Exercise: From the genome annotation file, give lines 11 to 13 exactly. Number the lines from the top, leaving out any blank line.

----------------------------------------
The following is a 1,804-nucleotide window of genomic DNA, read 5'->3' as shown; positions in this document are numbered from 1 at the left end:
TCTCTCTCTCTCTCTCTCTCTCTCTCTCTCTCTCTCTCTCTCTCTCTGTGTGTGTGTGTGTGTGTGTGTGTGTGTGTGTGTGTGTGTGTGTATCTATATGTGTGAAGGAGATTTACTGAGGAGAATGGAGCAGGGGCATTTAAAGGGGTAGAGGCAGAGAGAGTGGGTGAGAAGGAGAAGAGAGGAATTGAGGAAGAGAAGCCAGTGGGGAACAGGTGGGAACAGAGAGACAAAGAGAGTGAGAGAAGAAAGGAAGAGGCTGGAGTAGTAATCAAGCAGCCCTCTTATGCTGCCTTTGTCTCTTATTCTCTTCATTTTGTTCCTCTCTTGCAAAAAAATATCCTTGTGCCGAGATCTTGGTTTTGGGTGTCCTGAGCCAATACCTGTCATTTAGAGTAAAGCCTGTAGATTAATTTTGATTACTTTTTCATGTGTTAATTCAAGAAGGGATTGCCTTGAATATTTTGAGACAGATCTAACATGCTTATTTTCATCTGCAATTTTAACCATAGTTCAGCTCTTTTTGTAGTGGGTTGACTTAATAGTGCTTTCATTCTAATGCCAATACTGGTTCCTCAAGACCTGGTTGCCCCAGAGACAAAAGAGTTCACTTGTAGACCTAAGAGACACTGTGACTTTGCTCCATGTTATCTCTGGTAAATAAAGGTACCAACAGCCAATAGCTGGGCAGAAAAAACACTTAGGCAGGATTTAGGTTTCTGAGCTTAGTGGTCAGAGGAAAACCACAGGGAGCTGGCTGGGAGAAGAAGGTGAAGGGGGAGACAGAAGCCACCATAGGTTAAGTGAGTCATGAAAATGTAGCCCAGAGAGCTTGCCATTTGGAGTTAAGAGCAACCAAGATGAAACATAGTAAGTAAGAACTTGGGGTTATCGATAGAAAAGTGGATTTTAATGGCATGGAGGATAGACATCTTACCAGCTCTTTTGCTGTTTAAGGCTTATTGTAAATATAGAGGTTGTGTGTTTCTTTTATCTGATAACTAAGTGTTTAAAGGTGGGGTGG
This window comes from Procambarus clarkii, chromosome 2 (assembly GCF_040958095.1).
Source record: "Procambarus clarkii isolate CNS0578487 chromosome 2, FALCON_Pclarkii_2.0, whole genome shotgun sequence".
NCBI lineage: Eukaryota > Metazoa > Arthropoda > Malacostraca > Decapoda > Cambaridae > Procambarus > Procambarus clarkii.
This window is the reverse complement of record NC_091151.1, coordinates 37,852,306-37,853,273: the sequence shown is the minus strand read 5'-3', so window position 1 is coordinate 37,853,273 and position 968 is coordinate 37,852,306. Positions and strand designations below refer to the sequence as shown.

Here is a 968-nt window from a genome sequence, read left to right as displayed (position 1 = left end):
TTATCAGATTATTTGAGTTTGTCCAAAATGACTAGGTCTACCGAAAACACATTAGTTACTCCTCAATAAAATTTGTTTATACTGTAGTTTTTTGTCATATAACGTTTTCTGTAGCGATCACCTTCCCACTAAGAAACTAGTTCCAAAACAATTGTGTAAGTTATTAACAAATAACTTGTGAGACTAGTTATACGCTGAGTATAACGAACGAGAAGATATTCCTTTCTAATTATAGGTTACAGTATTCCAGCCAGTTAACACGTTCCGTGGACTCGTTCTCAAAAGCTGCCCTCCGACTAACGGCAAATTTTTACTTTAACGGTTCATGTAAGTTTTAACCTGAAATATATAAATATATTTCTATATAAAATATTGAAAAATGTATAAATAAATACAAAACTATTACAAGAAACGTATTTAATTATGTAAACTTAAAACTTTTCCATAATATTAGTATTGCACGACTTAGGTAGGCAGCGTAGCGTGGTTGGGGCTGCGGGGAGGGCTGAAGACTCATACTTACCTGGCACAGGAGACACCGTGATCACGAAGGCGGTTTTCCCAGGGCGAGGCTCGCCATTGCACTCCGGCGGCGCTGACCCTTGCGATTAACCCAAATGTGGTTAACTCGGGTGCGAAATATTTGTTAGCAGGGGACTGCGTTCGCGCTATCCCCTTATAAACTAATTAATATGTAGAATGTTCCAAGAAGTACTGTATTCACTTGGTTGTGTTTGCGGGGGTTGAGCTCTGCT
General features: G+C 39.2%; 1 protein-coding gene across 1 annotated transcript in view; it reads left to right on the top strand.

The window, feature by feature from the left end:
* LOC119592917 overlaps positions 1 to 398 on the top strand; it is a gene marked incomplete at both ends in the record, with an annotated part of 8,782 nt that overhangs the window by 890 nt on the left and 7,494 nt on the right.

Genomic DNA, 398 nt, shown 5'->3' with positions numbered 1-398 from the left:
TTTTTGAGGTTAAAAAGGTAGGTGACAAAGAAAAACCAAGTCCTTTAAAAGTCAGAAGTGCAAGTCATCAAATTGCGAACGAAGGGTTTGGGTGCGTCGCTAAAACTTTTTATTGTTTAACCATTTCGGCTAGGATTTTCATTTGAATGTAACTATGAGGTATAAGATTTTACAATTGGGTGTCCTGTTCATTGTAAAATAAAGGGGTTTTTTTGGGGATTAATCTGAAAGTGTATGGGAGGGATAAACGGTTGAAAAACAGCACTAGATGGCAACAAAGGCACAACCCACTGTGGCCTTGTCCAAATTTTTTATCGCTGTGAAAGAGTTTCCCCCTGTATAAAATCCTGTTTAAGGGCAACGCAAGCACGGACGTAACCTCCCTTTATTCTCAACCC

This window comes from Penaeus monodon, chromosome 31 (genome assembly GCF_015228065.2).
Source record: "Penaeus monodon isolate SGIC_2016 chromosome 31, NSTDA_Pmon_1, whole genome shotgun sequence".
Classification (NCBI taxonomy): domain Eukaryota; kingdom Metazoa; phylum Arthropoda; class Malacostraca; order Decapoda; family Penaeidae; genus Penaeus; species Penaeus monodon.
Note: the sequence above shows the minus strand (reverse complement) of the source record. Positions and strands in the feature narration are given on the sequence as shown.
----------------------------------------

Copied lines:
* LOC119592917 overlaps positions 1 to 398 on the top strand; it is a gene marked incomplete at both ends in the record, with an annotated part of 8,782 nt that overhangs the window by 890 nt on the left and 7,494 nt on the right.

Genomic DNA, 398 nt, shown 5'->3' with positions numbered 1-398 from the left:
TTTTTGAGGTTAAAAAGGTAGGTGACAAAGAAAAACCAAGTCCTTTAAAAGTCAGAAGTGCAAGTCATCAAATTGCGAACGAAGGGTTTGGGTGCGTCGCTAAAACTTTTTATTGTTTAACCATTTCGGCTAGGATTTTCATTTGAATGTAACTATGAGGTATAAGATTTTACAATTGGGTGTCCTGTTCATTGTAAAATAAAGGGGTTTTTTTGGGGATTAATCTGAAAGTGTATGGGAGGGATAAACGGTTGAAAAACAGCACTAGATGGCAACAAAGGCACAACCCACTGTGGCCTTGTCCAAATTTTTTATCGCTGTGAAAGAGTTTCCCCCTGTATAAAATCCTGTTTAAGGGCAACGCAAGCACGGACGTAACCTCCCTTTATTCTCAACCC